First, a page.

Sex and individual differences in induced and evoked EEG measures of action observation

Hdl Handle:
http://hdl.handle.net/10142/127909
Title:
Sex and individual differences in induced and evoked EEG measures of action observation
Authors:
Silas, Jonathan; Levy, Joseph P.; Kragh Nielsen, Maria; Slade, Lance; Holmes, Amanda
Abstract:
We used two established methods for analysing the EEG response of the neurotypical adult human brain to examine the execution and observation of simple motor actions. In one, execution or observation of a button-press in response to a tone caused a decrease in the power at 8–13 Hz (“mu”) frequencies. In the other, the response preparation (or the inferred response preparation when these actions are observed in another person) was measured by the averaged response time-locked potentials measured over motor cortex – the “readiness potential”. Results indicated that the mirrored readiness potentials were bilaterally generated. We found sex differences for both measures. However, whereas females showed a greater degree of response for the mu power measure during the observation of movement only, males showed larger readiness potentials during both movement performance and observation. Both measures have been claimed to be neural correlates of mirror systems in the brain where processes responsible for actions are linked to the perception of such actions. Such mirror systems have also been implicated in higher order social cognition such as empathy. However, we found no correlations between either of our EEG measures and self-report scales of social cognition. The results imply sex differences in the measured systems and for mirroring that are not directly related to social cognition. We suggest that the results may indicate two dissociable motor mirroring systems that can be measured by induced and evoked EEG. Keywords: Mirror systems; Action observation; EEG
Publisher:
Elsevier
Journal:
Neuropsychologia
Issue Date:
Jul-2010
URI:
http://hdl.handle.net/10142/127909
PubMed ID:
20226800
Additional Links:
http://dx.doi.org/10.1016/j.neuropsychologia.2010.03.004
Type:
Article
Language:
en
Appears in Collections:
Department of Psychology Collection

Full metadata record

DC FieldValue Language
dc.contributor.authorSilas, Jonathanen
dc.contributor.authorLevy, Joseph P.en
dc.contributor.authorKragh Nielsen, Mariaen
dc.contributor.authorSlade, Lanceen
dc.contributor.authorHolmes, Amandaen
dc.date.accessioned2011-04-11T09:20:09Z-
dc.date.available2011-04-11T09:20:09Z-
dc.date.issued2010-07-
dc.identifier.pmid20226800-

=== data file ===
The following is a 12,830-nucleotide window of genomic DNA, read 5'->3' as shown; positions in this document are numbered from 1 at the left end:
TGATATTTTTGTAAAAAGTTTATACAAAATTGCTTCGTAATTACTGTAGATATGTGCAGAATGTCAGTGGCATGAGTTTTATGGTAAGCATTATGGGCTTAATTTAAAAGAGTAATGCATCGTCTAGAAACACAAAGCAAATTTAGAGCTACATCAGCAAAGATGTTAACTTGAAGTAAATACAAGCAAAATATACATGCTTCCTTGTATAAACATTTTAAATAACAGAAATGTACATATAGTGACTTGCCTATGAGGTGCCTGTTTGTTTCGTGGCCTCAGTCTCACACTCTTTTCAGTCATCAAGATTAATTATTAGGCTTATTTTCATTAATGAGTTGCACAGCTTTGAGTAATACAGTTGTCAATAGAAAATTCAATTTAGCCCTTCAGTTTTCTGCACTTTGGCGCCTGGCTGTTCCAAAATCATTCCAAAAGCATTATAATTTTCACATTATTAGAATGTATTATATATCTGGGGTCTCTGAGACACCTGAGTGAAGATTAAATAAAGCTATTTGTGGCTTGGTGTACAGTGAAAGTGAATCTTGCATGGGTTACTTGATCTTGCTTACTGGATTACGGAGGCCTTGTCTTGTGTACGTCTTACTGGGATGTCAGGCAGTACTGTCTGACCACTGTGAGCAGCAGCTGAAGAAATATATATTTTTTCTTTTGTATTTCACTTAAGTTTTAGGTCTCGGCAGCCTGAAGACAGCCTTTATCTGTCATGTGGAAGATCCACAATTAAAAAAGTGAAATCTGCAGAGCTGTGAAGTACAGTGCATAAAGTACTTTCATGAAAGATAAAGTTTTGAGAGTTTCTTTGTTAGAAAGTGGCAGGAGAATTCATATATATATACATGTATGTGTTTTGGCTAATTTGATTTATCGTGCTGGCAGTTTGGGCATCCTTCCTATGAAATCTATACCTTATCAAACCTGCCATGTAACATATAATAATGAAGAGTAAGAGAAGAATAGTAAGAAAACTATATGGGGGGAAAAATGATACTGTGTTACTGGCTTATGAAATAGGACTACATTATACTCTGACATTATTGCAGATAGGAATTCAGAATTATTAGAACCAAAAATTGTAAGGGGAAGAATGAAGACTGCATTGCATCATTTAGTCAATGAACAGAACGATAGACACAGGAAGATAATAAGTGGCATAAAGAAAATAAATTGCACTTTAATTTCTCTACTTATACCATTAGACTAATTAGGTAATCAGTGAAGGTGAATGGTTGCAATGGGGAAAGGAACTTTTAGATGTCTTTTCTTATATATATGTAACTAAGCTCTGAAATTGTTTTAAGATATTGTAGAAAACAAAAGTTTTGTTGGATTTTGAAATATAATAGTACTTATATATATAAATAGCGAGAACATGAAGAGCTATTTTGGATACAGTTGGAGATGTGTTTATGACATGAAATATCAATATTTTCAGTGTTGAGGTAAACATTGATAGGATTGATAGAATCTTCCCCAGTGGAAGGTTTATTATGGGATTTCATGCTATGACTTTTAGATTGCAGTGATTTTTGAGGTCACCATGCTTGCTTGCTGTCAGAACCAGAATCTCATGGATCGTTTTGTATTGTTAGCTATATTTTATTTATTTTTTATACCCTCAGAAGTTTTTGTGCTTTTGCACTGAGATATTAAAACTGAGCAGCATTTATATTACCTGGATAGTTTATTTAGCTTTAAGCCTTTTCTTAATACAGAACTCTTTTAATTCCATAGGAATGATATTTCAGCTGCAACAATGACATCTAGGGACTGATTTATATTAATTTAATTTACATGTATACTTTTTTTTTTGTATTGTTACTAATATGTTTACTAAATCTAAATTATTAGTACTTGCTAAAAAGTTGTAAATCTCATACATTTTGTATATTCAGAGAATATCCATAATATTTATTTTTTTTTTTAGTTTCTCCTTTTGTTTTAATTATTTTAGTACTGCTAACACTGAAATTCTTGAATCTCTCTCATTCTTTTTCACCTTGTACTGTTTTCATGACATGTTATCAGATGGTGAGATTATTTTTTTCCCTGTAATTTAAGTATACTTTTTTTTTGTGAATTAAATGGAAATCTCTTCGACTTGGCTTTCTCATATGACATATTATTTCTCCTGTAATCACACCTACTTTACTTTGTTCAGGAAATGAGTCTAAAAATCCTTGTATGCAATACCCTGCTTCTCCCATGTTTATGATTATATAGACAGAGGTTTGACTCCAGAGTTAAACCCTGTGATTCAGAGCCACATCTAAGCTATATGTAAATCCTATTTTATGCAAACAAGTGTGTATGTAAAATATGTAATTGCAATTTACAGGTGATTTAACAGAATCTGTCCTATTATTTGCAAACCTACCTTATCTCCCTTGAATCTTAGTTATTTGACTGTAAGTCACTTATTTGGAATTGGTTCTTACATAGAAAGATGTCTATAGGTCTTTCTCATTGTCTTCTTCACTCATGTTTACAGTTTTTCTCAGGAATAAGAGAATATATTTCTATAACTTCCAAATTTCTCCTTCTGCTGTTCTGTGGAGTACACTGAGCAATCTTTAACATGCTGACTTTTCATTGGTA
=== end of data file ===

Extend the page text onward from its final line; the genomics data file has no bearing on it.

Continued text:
dc.identifier.urihttp://hdl.handle.net/10142/127909-
dc.description.abstractWe used two established methods for analysing the EEG response of the neurotypical adult human brain to examine the execution and observation of simple motor actions. In one, execution or observation of a button-press in response to a tone caused a decrease in the power at 8–13 Hz (“mu”) frequencies. In the other, the response preparation (or the inferred response preparation when these actions are observed in another person) was measured by the averaged response time-locked potentials measured over motor cortex – the “readiness potential”. Results indicated that the mirrored readiness potentials were bilaterally generated. We found sex differences for both measures. However, whereas females showed a greater degree of response for the mu power measure during the observation of movement only, males showed larger readiness potentials during both movement performance and observation. Both measures have been claimed to be neural correlates of mirror systems in the brain where processes responsible for actions are linked to the perception of such actions. Such mirror systems have also been implicated in higher order social cognition such as empathy. However, we found no correlations between either of our EEG measures and self-report scales of social cognition. The results imply sex differences in the measured systems and for mirroring that are not directly related to social cognition. We suggest that the results may indicate two dissociable motor mirroring systems that can be measured by induced and evoked EEG. Keywords: Mirror systems; Action observation; EEGen
dc.language.isoenen
dc.publisherElsevieren
dc.relation.urlhttp://dx.doi.org/10.1016/j.neuropsychologia.2010.03.004en
dc.subjectMirror Systemen
dc.subjectAction Observationen
dc.subjectEEGen
dc.titleSex and individual differences in induced and evoked EEG measures of action observationen
dc.typeArticleen
dc.identifier.journalNeuropsychologiaen

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